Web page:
Baltimore's own 'rage room' expected to open in Hampden this summer

At most stores, if you break it, you buy it. But at the WRECK Room soon to open in Hampden, you buy it to break it.

At the business, which owners Aaron and Caycee Polun hope to open this summer, participants will be able to don protective gear and smash everything from Donald Trump bobbleheads and Pittsburgh Steelers memorabilia to flat-screen TVs and overhead projectors.

“This day and age we spend so much time doing virtual things and looking at screens that people crave some very experiential, tactile type of amusement,” Aaron Polun said. “Couple that with the daily frustrations of life and it just seems like a fun thing to help blow off steam.”

It’s part of a growing trend of “rage rooms” spreading across the country, although Polun prefers to use the term “smash room” instead.

“We don’t want people coming who are enraged,” he said. “We want this to be a fun thing.”

Polun compares the smash room, among the first of its kind in Baltimore, to the demolition during the first 15 minutes of a home improvement project.

The prices aren’t set in stone just yet, Polun said, but participants will pay roughly $35 to $40 to smash a box full of breakable goods like bottles, picture frames and figurines. They can also purchase additional items, like electronics and memorabilia, or bring their own box of things to smash with WRECK Room’s baseball bats, hockey sticks and sledgehammers.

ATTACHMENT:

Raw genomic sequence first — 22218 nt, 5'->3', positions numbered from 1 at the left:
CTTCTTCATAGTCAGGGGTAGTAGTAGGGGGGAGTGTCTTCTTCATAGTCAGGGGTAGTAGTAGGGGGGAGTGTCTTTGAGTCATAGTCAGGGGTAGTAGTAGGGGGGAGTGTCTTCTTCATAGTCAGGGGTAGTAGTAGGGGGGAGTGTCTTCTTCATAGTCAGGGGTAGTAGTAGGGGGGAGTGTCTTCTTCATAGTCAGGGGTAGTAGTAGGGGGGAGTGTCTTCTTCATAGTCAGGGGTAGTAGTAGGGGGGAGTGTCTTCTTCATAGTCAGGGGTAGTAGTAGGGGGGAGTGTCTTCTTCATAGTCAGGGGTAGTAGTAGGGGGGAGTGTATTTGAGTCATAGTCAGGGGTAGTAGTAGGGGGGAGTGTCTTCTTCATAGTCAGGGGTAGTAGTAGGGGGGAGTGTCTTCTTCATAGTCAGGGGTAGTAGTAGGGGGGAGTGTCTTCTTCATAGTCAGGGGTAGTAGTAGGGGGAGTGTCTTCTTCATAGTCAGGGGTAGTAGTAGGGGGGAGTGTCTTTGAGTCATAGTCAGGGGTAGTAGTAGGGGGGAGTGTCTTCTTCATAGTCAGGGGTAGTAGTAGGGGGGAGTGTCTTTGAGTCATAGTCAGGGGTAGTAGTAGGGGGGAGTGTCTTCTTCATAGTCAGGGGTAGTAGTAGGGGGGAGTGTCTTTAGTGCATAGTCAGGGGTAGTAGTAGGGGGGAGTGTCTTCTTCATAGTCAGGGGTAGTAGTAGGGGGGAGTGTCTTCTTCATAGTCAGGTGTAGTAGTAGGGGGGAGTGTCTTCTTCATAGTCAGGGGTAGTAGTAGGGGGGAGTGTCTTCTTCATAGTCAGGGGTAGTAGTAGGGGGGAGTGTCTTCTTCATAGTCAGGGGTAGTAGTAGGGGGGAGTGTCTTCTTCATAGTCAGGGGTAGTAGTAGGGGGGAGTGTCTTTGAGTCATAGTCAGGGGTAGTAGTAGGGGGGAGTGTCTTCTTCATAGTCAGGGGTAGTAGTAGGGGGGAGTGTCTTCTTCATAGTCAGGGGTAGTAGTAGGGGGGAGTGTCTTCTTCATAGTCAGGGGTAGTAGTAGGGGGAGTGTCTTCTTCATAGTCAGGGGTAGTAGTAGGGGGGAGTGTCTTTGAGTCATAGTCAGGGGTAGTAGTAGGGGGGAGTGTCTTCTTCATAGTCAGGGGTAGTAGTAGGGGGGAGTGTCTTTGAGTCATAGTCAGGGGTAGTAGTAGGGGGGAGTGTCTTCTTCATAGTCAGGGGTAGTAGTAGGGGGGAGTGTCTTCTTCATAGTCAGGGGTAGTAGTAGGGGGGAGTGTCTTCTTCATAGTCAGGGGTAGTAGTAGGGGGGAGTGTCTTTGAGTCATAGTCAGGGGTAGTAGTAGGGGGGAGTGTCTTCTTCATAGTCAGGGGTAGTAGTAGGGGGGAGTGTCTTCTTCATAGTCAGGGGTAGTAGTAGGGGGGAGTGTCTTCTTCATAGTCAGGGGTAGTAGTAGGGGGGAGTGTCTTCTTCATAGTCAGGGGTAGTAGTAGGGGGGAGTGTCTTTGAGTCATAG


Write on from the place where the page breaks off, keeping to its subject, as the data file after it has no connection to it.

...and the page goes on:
The business will provide hard hats, face shields, coveralls, gloves and goggles, as well as the cleanup. But it’s the environment at WRECK Room Destructotherapy that will make it worthwhile, Polun said.

“You could watch something on Netflix, or you could go out to the movies. They’re both basically the same thing, but one is more of an experience than the other,” he said.

Participants can book an appointment ahead of time or simply walk into the store, which will be on Keswick Road, he said.

The business is planning promotional days aligned with the school schedule at the nearby Johns Hopkins University to encourage students to blow off some steam. And it’ll offer a 25 percent discount to customers who come in on the anniversary of their divorce or that same day, Polun added.

Customers can also get a discount if they donate items to WRECK Room, Polun said. Otherwise, Polun said, he picks up items at yard sales, at Goodwill stores, at auctions and through Facebook groups.

Polun said he hopes the group can partner with local artists, who could use the broken items for art projects, and local businesses, who could provide coupons and prizes for the business’ “extreme piñata” offering.

Polun’s search for a storefront began in Towson, but he said many people he spoke with there expressed trepidation about the dangers of such a business. So he moved on to Hampden, where he and his wife settled on a former art gallery space they thought would be perfect for WRECK Room.

“People in Hampden understand different,” he said.

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